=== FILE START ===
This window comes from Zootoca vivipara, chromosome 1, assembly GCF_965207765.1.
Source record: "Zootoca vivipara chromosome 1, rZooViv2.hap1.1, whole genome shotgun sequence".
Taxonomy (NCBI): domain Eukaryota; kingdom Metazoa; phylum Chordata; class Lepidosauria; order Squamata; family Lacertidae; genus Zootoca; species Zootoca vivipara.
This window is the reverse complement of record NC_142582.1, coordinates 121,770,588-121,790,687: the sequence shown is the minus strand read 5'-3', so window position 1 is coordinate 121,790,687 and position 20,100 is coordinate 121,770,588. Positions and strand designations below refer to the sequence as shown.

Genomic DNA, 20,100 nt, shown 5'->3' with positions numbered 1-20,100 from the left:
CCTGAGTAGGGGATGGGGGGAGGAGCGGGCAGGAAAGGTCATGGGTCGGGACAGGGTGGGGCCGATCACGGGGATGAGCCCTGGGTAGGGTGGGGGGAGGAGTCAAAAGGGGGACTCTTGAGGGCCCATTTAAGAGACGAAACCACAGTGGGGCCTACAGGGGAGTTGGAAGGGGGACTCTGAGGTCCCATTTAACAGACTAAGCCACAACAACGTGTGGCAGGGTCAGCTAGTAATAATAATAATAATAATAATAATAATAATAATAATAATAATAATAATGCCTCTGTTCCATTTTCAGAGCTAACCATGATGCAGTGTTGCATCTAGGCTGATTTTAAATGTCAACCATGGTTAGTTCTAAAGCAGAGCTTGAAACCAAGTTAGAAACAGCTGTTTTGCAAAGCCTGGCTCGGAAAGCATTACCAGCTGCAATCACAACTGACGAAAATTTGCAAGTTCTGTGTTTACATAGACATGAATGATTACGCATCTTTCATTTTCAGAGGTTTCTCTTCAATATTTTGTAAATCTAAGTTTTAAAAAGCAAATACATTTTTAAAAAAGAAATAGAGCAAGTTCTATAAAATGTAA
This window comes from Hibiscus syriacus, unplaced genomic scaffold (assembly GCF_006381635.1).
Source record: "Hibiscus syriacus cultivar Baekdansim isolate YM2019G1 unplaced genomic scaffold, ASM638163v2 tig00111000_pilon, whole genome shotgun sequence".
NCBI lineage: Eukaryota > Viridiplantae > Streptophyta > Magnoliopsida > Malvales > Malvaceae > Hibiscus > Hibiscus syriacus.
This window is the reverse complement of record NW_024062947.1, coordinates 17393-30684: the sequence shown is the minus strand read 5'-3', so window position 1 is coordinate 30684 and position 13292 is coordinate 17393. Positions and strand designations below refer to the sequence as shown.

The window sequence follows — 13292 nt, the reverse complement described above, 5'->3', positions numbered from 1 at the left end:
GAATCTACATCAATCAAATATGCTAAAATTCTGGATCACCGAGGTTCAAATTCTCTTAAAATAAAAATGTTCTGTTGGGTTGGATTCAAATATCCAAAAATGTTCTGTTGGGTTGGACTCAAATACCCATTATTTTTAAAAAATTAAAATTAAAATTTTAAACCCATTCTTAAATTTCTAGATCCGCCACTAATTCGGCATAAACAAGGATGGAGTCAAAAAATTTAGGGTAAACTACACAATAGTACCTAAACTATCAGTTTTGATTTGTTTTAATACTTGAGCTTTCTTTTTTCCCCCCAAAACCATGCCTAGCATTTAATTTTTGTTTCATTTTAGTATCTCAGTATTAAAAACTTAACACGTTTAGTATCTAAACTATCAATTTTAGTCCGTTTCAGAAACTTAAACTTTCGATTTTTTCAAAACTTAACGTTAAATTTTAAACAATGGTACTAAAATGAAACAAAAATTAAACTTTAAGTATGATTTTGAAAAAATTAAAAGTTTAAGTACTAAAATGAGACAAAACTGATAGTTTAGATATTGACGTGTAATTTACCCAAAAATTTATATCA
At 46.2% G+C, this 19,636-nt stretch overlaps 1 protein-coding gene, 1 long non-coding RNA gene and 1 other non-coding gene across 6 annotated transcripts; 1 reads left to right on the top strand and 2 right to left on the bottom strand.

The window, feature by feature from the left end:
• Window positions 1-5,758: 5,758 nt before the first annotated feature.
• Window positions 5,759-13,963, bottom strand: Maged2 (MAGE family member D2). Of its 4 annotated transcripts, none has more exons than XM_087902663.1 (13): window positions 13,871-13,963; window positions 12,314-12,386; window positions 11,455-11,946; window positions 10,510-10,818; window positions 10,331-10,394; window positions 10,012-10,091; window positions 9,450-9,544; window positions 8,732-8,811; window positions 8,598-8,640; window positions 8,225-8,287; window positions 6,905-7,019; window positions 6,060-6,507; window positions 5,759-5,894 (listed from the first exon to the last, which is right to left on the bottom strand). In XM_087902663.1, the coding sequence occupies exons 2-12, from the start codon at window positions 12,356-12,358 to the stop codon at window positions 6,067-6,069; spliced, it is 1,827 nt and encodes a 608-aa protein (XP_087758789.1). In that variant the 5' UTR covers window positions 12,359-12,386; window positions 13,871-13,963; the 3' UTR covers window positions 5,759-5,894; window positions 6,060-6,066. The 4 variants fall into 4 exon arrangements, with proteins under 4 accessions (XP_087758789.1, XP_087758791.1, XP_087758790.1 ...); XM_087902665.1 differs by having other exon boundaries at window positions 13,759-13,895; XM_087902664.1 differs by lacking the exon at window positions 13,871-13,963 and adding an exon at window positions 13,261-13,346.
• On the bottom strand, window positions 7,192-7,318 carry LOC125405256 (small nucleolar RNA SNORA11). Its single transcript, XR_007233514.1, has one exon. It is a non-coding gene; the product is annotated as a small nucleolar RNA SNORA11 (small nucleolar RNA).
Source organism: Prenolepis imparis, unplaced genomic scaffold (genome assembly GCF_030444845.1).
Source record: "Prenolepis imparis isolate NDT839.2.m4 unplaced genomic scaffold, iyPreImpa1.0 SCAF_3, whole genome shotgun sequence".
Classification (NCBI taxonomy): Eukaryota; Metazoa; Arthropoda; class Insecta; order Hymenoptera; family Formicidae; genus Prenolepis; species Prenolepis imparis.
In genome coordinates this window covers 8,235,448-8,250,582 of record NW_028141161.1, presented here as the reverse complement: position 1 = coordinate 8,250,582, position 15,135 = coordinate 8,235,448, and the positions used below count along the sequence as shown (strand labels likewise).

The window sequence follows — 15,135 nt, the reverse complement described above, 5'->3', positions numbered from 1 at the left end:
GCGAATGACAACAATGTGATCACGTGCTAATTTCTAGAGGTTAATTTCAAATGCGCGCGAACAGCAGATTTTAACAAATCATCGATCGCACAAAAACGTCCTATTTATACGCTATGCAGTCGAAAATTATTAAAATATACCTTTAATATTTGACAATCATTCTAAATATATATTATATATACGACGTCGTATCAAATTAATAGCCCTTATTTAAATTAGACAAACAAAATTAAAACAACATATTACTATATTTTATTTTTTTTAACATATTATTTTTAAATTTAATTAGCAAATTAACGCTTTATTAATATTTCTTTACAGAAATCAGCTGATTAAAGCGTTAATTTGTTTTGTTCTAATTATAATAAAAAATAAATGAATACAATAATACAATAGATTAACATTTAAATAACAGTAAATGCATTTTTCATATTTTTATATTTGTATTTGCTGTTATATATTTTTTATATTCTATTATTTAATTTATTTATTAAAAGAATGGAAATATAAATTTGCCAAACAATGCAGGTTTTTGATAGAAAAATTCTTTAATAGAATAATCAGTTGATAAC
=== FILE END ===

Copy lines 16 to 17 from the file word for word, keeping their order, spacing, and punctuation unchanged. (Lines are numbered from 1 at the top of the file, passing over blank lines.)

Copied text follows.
• Window positions 5,759-13,963, bottom strand: Maged2 (MAGE family member D2). Of its 4 annotated transcripts, none has more exons than XM_087902663.1 (13): window positions 13,871-13,963; window positions 12,314-12,386; window positions 11,455-11,946; window positions 10,510-10,818; window positions 10,331-10,394; window positions 10,012-10,091; window positions 9,450-9,544; window positions 8,732-8,811; window positions 8,598-8,640; window positions 8,225-8,287; window positions 6,905-7,019; window positions 6,060-6,507; window positions 5,759-5,894 (listed from the first exon to the last, which is right to left on the bottom strand). In XM_087902663.1, the coding sequence occupies exons 2-12, from the start codon at window positions 12,356-12,358 to the stop codon at window positions 6,067-6,069; spliced, it is 1,827 nt and encodes a 608-aa protein (XP_087758789.1). In that variant the 5' UTR covers window positions 12,359-12,386; window positions 13,871-13,963; the 3' UTR covers window positions 5,759-5,894; window positions 6,060-6,066. The 4 variants fall into 4 exon arrangements, with proteins under 4 accessions (XP_087758789.1, XP_087758791.1, XP_087758790.1 ...); XM_087902665.1 differs by having other exon boundaries at window positions 13,759-13,895; XM_087902664.1 differs by lacking the exon at window positions 13,871-13,963 and adding an exon at window positions 13,261-13,346.
• On the bottom strand, window positions 7,192-7,318 carry LOC125405256 (small nucleolar RNA SNORA11). Its single transcript, XR_007233514.1, has one exon. It is a non-coding gene; the product is annotated as a small nucleolar RNA SNORA11 (small nucleolar RNA).